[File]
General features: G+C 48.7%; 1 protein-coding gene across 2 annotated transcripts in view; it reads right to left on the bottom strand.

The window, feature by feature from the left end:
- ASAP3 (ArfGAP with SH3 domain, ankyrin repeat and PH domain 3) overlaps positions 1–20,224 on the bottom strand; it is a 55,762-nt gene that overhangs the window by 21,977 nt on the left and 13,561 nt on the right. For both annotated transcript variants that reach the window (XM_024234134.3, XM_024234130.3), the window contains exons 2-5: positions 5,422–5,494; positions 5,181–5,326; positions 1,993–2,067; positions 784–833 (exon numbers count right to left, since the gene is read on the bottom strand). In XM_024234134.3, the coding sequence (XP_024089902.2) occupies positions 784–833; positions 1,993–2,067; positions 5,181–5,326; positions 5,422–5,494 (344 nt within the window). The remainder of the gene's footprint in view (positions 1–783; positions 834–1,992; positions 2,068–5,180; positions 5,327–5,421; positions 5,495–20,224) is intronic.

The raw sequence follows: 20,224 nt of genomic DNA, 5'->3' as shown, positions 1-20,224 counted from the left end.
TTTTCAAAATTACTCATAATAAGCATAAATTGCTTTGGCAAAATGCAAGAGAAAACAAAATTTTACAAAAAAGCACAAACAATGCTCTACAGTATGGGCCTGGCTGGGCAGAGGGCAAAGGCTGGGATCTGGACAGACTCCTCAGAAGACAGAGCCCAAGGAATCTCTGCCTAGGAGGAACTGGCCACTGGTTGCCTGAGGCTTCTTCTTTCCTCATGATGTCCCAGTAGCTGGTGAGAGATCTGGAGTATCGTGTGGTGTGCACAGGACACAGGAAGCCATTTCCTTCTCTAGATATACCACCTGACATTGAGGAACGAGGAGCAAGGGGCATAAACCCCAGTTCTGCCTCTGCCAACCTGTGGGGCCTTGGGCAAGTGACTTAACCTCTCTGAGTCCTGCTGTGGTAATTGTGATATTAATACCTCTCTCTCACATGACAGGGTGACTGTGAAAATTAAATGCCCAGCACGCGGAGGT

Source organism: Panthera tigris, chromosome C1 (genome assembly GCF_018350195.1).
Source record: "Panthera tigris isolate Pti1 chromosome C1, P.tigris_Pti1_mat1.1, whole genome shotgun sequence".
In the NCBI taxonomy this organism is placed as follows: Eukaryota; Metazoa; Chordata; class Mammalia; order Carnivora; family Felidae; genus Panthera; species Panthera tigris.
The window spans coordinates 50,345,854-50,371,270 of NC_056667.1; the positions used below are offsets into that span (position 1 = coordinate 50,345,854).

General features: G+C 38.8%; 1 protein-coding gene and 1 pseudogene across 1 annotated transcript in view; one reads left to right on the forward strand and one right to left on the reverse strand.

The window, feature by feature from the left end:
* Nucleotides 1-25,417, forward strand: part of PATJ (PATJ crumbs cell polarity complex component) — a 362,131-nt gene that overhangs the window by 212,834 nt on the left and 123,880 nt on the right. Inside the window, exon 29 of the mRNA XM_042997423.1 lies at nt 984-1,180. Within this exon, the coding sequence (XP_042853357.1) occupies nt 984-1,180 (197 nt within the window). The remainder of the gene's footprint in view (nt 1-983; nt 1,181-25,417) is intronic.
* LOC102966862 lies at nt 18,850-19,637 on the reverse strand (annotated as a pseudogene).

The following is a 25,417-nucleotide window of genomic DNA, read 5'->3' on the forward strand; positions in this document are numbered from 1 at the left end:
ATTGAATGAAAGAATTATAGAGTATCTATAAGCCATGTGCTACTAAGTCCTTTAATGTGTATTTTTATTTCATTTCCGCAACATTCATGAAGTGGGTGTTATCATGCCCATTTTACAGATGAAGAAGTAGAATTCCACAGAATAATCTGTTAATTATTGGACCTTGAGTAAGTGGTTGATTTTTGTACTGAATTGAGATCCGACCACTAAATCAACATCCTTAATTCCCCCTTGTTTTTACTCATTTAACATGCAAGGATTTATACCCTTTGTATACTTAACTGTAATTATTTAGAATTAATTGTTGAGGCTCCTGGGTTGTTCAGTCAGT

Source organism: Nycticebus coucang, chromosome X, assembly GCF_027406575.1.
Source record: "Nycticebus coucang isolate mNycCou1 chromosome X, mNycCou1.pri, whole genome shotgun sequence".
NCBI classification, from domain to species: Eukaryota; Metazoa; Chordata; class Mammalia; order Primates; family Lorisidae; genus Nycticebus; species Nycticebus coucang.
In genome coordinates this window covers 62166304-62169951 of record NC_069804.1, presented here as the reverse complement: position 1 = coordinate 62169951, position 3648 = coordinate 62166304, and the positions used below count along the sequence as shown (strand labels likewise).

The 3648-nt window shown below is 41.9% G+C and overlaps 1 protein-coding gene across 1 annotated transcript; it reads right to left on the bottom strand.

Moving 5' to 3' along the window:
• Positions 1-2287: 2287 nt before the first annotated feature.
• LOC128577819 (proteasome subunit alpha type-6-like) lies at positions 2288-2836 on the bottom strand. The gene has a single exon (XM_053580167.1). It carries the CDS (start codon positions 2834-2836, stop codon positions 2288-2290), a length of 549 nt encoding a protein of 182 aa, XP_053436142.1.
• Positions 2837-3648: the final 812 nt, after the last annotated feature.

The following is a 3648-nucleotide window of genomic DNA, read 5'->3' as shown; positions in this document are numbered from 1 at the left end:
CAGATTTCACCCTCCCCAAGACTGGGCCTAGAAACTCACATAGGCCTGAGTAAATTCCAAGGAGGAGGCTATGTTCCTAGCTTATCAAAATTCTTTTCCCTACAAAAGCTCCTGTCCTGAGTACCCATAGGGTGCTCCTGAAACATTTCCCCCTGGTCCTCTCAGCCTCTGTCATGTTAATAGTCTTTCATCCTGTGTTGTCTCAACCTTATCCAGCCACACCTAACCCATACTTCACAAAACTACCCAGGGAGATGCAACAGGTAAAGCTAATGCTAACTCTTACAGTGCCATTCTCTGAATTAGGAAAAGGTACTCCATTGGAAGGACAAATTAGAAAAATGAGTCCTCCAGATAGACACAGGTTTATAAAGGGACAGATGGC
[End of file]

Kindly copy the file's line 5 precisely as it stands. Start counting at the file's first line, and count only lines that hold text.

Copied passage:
TTTTCAAAATTACTCATAATAAGCATAAATTGCTTTGGCAAAATGCAAGAGAAAACAAAATTTTACAAAAAAGCACAAACAATGCTCTACAGTATGGGCCTGGCTGGGCAGAGGGCAAAGGCTGGGATCTGGACAGACTCCTCAGAAGACAGAGCCCAAGGAATCTCTGCCTAGGAGGAACTGGCCACTGGTTGCCTGAGGCTTCTTCTTTCCTCATGATGTCCCAGTAGCTGGTGAGAGATCTGGAGTATCGTGTGGTGTGCACAGGACACAGGAAGCCATTTCCTTCTCTAGATATACCACCTGACATTGAGGAACGAGGAGCAAGGGGCATAAACCCCAGTTCTGCCTCTGCCAACCTGTGGGGCCTTGGGCAAGTGACTTAACCTCTCTGAGTCCTGCTGTGGTAATTGTGATATTAATACCTCTCTCTCACATGACAGGGTGACTGTGAAAATTAAATGCCCAGCACGCGGAGGT